The theory of the GPT-3-assisted writing tool is that this software, being capable of writing text that often passes for human, might also have some utility in assisting humans who are trying to write. This sounds good in the abstract, but the moment I was faced with the possibility of the tool, I realized the absurdity of its proposal. The act of asking, “what should I use to seed it?” was enough to show me that there could be no answer. It is not enough to imitate the style of a writer, perhaps by peppering the output with some characteristic words; as I scrolled back through my own works, it occurred to me that not only each story, but each paragraph of each story, was placed there with thought and intention relative to the entire work, a feat that the AI cannot replicate even in principle, given its current implementation.
To understand why this is, we need to first understand how GPT-3 does its magic, and then we need to talk about the mechanics of fiction-writing. But first, this is the paragraph I finally decided to use as a prompt. It comes from my next story:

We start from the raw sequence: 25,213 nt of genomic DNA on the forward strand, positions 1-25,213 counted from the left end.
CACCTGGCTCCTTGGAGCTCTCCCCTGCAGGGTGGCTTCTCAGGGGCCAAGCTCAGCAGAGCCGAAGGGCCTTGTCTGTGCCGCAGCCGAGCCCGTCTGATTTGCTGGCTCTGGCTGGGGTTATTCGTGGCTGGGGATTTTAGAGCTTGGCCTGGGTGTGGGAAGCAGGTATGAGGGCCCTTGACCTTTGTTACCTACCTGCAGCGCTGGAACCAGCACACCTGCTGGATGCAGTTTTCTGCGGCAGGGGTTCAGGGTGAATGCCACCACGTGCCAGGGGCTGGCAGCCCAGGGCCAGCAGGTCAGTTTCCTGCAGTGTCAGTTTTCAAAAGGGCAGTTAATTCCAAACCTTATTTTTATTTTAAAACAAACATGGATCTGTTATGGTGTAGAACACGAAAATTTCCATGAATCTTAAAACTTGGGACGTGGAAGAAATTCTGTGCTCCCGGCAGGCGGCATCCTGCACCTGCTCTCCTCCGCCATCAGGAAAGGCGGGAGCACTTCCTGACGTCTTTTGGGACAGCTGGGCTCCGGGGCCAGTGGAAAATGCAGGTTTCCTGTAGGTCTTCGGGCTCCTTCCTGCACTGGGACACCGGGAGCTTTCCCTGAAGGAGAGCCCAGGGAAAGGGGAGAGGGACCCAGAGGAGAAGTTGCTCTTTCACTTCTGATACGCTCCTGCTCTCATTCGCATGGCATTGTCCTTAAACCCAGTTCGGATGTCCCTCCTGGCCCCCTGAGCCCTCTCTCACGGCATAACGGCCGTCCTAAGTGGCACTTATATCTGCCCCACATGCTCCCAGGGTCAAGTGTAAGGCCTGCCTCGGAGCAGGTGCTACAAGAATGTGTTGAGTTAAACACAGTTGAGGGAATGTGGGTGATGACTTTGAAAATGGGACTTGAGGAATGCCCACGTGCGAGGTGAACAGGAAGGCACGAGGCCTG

When he is thirteen, in accordance with economic forecasts, he enrolls in a vocational track to learn about encephalic software engineering. In his sleep, Amy dreams schematics and flowcharts and diagrams into his mind. On the weekends, his father takes him geocaching with an app called Recollect; instead of coordinates, the proprietor of the cache uploads a memory of the act of hiding it. Together, the boy and his dad find a memory of a capsule in a flower pot next to a statue of Nikola Tesla. They join the others who have found it there by uploading their own memories to the chain of recollections.
I allowed GPT-3 to ramble for a while on the above theme, and this is what it produced:
The boy is the only one who has not yet found his capsule. He is fourteen years old.